The Indian in the Cupboard Activities

Instructor: Sharon Linde

Sharon has a Masters of Science in Mathematics

This lesson provides you with activity ideas for the book The Indian in the Cupboard that assess important elements your students need to know. Use for post or during-reading for children on all levels.

Why Do Activities When Reading?

Children are naturally curious about their world and are eager to learn new things, especially when there's a connection to their personal lives. When reading stories about other children, students become enmeshed in the world of the characters, imagining the fantasy world as it evolves in print.

One of the great things about the novel The Indian in the Cupboard is the vast amount of cross-curricular activities and lessons you can incorporate. Concepts like Native Americans, magic, moral choices, and friendship are natural go-to items. Incorporate learning elements your students need to know like plot, characters, and setting into activities. Take a look.

Build Vocabulary

One element vital to understanding what is read is knowing what tough words mean. How can you keep your students on top of vocabulary throughout the novel? These fun activities will do the trick.

  • Vocabulary Twister

Played just like the real twister game, your students will enjoy getting active while learning key vocabulary terms. Set up the game by creating task cards for each vocabulary word used, and tape these to the colored circles on the twister board. Double-sided tape works well and makes things easy to remove.

Instead of using a spinner you'll place the definitions into a bowl or other container, then pull them out one by one and have students place hands or feet on the word to match. Let's say you have three students playing. One chooses right or left foot or hand, then pulls out a definition. Students must first find the correct word, then make the movement.

  • Roll -a-Task

This fun group activity can be adapted for any vocabulary exercise. You'll need vocabulary words on task cards, a dice, and an activity key. Create the key by assigning the numbers 1-6 an activity, such as acting out the word or drawing a picture. Other ideas include:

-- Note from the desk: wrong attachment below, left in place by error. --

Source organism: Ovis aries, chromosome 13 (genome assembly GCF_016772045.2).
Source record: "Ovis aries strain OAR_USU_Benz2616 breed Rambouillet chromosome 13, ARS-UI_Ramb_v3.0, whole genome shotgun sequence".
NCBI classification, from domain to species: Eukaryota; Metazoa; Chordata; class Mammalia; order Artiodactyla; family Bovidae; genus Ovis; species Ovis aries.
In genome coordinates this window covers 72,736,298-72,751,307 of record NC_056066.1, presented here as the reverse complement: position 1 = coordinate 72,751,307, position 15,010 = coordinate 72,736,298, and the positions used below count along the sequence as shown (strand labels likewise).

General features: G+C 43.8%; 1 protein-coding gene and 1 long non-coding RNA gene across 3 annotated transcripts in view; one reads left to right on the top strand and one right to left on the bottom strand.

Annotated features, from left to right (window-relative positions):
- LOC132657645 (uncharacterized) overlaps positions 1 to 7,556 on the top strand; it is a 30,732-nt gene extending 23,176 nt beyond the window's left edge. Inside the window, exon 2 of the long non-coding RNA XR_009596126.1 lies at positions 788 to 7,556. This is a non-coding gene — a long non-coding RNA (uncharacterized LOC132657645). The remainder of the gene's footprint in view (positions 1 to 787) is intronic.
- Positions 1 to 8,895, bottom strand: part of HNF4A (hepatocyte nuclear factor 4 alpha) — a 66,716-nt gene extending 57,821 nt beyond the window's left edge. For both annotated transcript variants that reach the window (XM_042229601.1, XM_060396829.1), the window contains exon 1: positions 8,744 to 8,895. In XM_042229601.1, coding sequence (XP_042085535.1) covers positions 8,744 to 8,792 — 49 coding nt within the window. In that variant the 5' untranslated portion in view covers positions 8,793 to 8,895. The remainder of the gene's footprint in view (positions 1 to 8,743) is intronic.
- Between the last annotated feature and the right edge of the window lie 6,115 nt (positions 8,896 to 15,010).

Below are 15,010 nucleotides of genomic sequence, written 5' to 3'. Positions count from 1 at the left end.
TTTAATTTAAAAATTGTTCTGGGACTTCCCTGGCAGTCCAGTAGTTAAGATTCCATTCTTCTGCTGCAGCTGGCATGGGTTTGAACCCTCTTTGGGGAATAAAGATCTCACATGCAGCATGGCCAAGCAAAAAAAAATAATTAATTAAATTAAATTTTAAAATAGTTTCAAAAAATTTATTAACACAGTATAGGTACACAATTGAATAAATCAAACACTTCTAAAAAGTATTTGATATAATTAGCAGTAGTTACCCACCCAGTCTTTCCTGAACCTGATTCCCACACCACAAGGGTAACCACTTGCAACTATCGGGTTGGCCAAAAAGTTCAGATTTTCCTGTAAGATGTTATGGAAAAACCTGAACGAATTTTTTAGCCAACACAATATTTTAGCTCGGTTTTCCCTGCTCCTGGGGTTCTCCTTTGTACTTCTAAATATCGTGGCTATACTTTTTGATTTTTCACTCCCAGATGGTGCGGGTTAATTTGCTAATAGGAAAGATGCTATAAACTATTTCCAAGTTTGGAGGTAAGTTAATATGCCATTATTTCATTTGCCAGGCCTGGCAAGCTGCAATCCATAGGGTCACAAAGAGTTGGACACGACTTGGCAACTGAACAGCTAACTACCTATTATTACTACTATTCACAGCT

• Play hangman
  • Give 5 clues
  • Give a synonym
  • Give an antonym
  • Use the word in a sentence, saying ''blank'' instead of the word.

Students play by taking turns pulling a task card, then rolling the dice. They then find the activity they need to do, let's say it's charades, and perform it while the other students take turns guessing the word. The first student to correctly identify the word AND give a definition gets to go next.

Setting Activities

Teach students about where, and how, the Iroquois Indians lived with these activities.

  • Log House

With students, research log houses, the type of structure Little Bear lived in. Have students build a similar structure using craft sticks. You could also have students make a one-dimensional structure using paper cut into the shape of a log house, with doors that open. Place another piece of paper behind and have students write important facts about the Iroquois.

  • London Calling

Omri, the protagonist, lives in London. Study what life is like in this English city. Read about traditions and lifestyle, then compare it to how we live in America. Search for pen pals in London and write to them. Listen to English accents and have students give them a go. Other ideas include:

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